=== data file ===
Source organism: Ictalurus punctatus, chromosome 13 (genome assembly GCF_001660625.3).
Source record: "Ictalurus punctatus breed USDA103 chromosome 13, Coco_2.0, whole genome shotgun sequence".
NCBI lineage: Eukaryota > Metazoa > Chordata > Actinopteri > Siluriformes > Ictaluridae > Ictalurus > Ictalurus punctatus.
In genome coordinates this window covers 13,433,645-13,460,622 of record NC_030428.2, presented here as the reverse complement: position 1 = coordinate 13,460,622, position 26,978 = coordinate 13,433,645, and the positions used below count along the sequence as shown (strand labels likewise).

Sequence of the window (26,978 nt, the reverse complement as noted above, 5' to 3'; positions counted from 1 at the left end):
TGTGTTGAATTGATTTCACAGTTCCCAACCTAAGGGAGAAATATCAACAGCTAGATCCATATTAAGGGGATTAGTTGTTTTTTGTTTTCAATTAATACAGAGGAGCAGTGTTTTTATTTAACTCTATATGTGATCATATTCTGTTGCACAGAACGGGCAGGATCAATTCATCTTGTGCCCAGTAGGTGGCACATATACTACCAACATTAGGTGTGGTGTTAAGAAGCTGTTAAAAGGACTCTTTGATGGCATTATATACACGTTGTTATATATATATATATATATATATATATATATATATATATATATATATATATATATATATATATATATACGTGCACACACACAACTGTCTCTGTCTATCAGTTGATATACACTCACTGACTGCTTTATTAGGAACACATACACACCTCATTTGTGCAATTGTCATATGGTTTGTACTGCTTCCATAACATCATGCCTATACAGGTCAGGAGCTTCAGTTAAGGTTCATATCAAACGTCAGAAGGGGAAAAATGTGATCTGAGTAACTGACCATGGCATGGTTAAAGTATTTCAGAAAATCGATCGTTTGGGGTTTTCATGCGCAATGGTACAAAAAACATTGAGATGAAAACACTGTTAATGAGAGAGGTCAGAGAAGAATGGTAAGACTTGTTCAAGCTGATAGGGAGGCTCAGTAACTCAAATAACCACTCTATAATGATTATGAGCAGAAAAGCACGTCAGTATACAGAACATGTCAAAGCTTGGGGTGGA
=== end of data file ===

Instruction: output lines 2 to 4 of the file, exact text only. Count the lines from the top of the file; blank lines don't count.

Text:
Source record: "Ictalurus punctatus breed USDA103 chromosome 13, Coco_2.0, whole genome shotgun sequence".
NCBI lineage: Eukaryota > Metazoa > Chordata > Actinopteri > Siluriformes > Ictaluridae > Ictalurus > Ictalurus punctatus.
In genome coordinates this window covers 13,433,645-13,460,622 of record NC_030428.2, presented here as the reverse complement: position 1 = coordinate 13,460,622, position 26,978 = coordinate 13,433,645, and the positions used below count along the sequence as shown (strand labels likewise).